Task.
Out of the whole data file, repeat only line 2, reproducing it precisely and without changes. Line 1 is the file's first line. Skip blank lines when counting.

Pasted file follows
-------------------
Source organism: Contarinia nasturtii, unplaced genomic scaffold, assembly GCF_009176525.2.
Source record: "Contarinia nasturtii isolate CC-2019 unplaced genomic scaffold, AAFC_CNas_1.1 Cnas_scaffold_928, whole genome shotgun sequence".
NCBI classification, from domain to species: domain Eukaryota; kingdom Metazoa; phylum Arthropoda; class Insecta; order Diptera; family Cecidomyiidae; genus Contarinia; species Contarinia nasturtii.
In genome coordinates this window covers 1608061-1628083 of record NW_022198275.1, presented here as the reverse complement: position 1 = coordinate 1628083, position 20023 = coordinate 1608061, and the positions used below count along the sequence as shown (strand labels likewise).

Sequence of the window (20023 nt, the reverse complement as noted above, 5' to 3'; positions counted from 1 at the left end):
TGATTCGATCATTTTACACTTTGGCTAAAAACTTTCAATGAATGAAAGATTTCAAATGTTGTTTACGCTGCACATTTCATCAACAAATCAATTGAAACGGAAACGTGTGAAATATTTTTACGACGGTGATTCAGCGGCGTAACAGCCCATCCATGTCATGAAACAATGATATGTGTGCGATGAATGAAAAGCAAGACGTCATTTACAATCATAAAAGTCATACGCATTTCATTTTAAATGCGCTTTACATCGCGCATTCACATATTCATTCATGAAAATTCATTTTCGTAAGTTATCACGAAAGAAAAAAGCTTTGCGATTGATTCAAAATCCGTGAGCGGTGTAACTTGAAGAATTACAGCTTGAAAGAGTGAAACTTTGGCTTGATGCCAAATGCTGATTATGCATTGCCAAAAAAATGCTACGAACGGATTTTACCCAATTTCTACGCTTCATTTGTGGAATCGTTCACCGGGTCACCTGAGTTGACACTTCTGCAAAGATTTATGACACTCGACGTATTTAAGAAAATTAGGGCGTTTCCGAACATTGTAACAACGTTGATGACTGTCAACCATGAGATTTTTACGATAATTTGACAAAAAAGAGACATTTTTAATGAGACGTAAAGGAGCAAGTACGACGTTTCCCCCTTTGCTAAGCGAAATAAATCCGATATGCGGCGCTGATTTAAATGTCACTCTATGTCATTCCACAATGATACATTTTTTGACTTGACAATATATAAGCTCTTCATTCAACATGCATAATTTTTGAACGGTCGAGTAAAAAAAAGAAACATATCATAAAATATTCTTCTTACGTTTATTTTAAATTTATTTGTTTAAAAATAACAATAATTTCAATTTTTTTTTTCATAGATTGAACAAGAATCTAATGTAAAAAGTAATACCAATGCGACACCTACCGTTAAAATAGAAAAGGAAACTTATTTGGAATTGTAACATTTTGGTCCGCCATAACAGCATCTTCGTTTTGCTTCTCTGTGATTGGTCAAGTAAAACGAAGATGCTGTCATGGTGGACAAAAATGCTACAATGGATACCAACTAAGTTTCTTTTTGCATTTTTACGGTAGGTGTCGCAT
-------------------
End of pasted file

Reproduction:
Source record: "Contarinia nasturtii isolate CC-2019 unplaced genomic scaffold, AAFC_CNas_1.1 Cnas_scaffold_928, whole genome shotgun sequence".